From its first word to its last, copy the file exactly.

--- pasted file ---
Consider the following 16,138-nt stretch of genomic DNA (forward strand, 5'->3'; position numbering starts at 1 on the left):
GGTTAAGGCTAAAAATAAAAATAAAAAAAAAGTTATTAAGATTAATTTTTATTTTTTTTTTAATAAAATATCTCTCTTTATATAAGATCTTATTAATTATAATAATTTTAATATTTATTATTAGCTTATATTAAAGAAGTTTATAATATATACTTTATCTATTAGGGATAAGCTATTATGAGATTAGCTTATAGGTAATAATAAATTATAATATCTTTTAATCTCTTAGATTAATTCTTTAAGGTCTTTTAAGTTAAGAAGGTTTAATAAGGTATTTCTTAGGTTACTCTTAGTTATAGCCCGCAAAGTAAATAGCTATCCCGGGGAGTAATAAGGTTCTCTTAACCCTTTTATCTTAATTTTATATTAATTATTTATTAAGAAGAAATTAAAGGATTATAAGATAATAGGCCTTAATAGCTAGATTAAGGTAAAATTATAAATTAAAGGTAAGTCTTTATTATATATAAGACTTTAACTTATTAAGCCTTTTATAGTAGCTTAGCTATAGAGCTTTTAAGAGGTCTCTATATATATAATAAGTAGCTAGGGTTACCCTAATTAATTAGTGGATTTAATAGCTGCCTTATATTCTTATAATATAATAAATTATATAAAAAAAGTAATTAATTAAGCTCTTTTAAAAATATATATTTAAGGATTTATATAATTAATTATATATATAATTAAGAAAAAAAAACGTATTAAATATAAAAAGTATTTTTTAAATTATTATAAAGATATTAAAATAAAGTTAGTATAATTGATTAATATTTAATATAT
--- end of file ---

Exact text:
Consider the following 16,138-nt stretch of genomic DNA (forward strand, 5'->3'; position numbering starts at 1 on the left):
GGTTAAGGCTAAAAATAAAAATAAAAAAAAAGTTATTAAGATTAATTTTTATTTTTTTTTTAATAAAATATCTCTCTTTATATAAGATCTTATTAATTATAATAATTTTAATATTTATTATTAGCTTATATTAAAGAAGTTTATAATATATACTTTATCTATTAGGGATAAGCTATTATGAGATTAGCTTATAGGTAATAATAAATTATAATATCTTTTAATCTCTTAGATTAATTCTTTAAGGTCTTTTAAGTTAAGAAGGTTTAATAAGGTATTTCTTAGGTTACTCTTAGTTATAGCCCGCAAAGTAAATAGCTATCCCGGGGAGTAATAAGGTTCTCTTAACCCTTTTATCTTAATTTTATATTAATTATTTATTAAGAAGAAATTAAAGGATTATAAGATAATAGGCCTTAATAGCTAGATTAAGGTAAAATTATAAATTAAAGGTAAGTCTTTATTATATATAAGACTTTAACTTATTAAGCCTTTTATAGTAGCTTAGCTATAGAGCTTTTAAGAGGTCTCTATATATATAATAAGTAGCTAGGGTTACCCTAATTAATTAGTGGATTTAATAGCTGCCTTATATTCTTATAATATAATAAATTATATAAAAAAAGTAATTAATTAAGCTCTTTTAAAAATATATATTTAAGGATTTATATAATTAATTATATATATAATTAAGAAAAAAAAACGTATTAAATATAAAAAGTATTTTTTAAATTATTATAAAGATATTAAAATAAAGTTAGTATAATTGATTAATATTTAATATAT